By James W. Loewen

Columbus lands on Hispaniola.
(Image by Theodor de Bry [Public domain], via Wikimedia Commons)
Not only is Christopher Columbus a leading member of the pantheon of great historical figures, he’s the only one to get a holiday named for him, except Martin Luther King Jr. The one date from history class that everyone remembers is 1492. Textbooks give him a thousand words on average, a map, a portrait, and an illustration.

His basic story is uncomplicated: he sought to make a fortune by sailing west, perhaps by exploiting natives in hitherto unknown lands, perhaps by trading with “the Indies.” Unfortunately, textbooks shy away from such candor. Instead, they leave out almost everything important while putting in all kinds of details that never happened. Some call the voyage to the Caribbean “storm-tossed,” when they had great weather, but not one mentions that his flagship, Santa Maria, hit rocks off Haiti. In Columbus’s words, the local leader “sent all his people from the town, with many large canoes to unload the ship.” Columbus limped back home on two ships, leaving 40 men behind. This detail is important, because it challenges the “superior European / inferior primitive” meme in our culture that otherwise starts here, with Columbus.

Educators can prod students to examine the words textbooks use. Columbus “discovers” America, but authors never say Da Gama “discovered” India, not even in quotation marks. Textbooks call Columbus and those who came after him “explorers,” not “conquerors,” even though the Spanish used the more honest “conquistadors.” “New World” is of course Eurocentric; less biased terms are “Western Hemisphere” or “the Americas.” Did Europeans (and Africans) “settle” or “colonize” the Americas?

On his second voyage Columbus introduced shocking practices, including cutting off Natives’ hands if they did not pay his quarterly gold tax.

Like Da Gama, on his second voyage Columbus introduced shocking practices, including cutting off Natives’ hands if they did not pay his quarterly gold tax. He started the trans-Atlantic slave trade, in Native people, from west to east. A particularly repellent aspect of the trade was sexual: as Columbus noted, “girls from nine to ten are now in demand.” Partly as a result, the Native population of Haiti fell from perhaps 3,000,000 in 1491 to fewer than 500 by 1535. His son started the trade from east to west, in Africans.

All this might prompt students to discover when and why their state adopted Columbus Day. Should it join the movement to change the holiday’s name to honor Native Americans? Educators can help them avoid falling for the excuse that everyone accepted slavery in 1493. The Arawaks didn’t! Neither did, famously, Bartolomé de las Casas, the Spanish priest who said of the slave trade, “What we committed in the Indies stands out among the most unpardonable offenses ever committed against God and mankind, and this trade as one of the most unjust, evil, and cruel among them.”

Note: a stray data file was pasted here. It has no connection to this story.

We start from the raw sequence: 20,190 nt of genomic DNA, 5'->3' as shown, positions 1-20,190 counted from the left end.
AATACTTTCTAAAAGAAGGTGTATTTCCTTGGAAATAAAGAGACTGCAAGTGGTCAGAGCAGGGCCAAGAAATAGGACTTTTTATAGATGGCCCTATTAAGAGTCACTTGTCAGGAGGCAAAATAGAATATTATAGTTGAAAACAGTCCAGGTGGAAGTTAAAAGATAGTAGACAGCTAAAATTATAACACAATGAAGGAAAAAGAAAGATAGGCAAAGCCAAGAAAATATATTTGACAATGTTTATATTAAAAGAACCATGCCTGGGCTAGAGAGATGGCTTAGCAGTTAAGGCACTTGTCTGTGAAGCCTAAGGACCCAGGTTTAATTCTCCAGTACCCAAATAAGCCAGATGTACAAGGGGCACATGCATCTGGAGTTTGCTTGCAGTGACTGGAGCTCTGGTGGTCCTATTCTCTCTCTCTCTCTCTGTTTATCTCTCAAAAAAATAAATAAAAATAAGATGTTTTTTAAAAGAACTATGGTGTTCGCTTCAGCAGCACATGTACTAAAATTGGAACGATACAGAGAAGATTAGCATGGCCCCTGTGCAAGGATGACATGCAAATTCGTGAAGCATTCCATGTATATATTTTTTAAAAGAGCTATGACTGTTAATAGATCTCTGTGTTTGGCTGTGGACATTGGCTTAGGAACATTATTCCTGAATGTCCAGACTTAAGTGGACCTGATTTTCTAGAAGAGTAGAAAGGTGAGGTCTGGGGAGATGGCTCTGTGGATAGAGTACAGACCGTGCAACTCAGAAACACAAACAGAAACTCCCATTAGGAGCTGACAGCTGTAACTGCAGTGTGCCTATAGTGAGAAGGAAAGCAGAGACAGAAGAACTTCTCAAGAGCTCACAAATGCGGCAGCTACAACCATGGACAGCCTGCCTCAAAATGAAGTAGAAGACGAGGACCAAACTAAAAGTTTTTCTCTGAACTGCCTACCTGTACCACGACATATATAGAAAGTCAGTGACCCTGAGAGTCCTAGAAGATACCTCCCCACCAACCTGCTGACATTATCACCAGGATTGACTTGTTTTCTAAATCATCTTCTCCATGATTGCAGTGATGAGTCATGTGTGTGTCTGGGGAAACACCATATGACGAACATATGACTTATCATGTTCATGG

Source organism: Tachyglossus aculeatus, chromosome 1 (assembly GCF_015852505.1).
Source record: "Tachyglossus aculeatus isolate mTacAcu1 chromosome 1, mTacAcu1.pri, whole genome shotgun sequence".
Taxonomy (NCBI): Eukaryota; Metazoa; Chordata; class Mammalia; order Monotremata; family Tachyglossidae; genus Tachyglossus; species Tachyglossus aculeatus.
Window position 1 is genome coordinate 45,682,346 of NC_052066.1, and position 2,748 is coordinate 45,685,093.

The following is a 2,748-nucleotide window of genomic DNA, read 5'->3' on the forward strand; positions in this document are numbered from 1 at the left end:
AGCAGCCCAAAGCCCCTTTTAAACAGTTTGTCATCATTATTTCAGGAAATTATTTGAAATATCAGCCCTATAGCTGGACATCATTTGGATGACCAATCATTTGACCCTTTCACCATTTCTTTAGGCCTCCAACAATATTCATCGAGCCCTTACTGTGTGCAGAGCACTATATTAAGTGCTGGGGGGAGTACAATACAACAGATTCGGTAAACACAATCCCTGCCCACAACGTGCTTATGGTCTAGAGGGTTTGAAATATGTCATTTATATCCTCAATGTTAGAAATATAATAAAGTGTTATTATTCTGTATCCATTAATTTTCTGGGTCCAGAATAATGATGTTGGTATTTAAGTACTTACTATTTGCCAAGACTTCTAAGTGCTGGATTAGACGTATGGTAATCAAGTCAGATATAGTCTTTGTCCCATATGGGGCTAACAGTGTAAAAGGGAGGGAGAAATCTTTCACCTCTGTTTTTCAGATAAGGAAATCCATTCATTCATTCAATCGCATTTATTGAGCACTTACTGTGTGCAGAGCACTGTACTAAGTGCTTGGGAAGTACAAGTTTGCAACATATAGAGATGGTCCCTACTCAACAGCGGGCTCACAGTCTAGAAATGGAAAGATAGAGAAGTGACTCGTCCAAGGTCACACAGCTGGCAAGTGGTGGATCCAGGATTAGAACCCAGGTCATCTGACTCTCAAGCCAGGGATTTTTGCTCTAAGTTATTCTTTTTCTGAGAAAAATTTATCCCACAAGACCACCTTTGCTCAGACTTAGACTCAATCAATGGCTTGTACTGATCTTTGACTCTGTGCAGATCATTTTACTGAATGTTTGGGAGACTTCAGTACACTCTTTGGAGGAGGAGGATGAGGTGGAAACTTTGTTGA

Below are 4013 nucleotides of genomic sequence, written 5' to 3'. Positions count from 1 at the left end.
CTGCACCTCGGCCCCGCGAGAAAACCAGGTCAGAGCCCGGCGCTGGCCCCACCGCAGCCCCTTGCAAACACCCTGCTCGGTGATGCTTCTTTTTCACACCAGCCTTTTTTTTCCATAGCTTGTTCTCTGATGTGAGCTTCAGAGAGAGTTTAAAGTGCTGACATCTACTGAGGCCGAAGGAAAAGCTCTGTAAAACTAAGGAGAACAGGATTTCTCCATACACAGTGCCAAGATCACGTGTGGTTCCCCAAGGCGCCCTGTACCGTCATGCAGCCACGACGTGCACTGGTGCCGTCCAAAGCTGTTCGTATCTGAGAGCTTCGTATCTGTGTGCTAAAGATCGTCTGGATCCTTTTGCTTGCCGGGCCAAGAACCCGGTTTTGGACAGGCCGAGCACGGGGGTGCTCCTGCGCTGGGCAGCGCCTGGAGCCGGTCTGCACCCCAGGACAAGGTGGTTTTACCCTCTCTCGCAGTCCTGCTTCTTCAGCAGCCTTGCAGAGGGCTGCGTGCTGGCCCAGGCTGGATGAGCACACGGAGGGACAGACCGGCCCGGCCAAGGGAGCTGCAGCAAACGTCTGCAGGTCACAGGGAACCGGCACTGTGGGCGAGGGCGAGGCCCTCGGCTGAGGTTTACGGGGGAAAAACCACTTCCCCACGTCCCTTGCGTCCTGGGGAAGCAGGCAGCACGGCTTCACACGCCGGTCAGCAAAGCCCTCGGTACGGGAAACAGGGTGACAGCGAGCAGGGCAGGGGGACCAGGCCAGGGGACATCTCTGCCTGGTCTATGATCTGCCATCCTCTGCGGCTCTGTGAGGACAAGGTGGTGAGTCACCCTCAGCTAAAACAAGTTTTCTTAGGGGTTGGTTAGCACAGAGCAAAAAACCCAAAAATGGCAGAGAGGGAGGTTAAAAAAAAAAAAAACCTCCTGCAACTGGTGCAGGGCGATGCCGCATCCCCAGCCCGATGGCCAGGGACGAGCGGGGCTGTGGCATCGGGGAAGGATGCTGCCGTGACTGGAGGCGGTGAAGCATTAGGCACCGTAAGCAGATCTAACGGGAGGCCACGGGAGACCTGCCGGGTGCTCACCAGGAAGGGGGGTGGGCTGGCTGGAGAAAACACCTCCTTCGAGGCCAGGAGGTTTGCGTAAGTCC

Thinking seriously about Columbus is important, because he introduced four processes that transformed the modern world:

  1. The taking of land, wealth, and labor from indigenous peoples an ocean away;
  2. The transatlantic slave trade;
  3. Demeaning on racial lines the people he had subjected, and
  4. The “Columbian exchange” – a period of cultural and biological exchanges between the New and Old Worlds. Exchanges of plants, animals, diseases and technology transformed European and Native American ways of life. The Columbian Exchange impacted the social and cultural makeup of both sides of the Atlantic. Advancements in agricultural production, evolution of warfare, increased mortality rates and education are a few examples of the effect of the Columbian Exchange on both Europeans and Native Americans.

These are the four crucial points, crucial to understanding subsequent American and world history, that units on Columbus must emphasize.


James W. Loewen, Emeritus Professor of Sociology at the University of Vermont, is the author of “Lies My Teacher Told Me” and “The Confederate and Neo-Confederate Reader.” Each article in this series will come with a short annotated bibliography, often to items Loewen wrote, for educators seeking additional information. For more information and resources see: James W. Loewen’s official web page.

 

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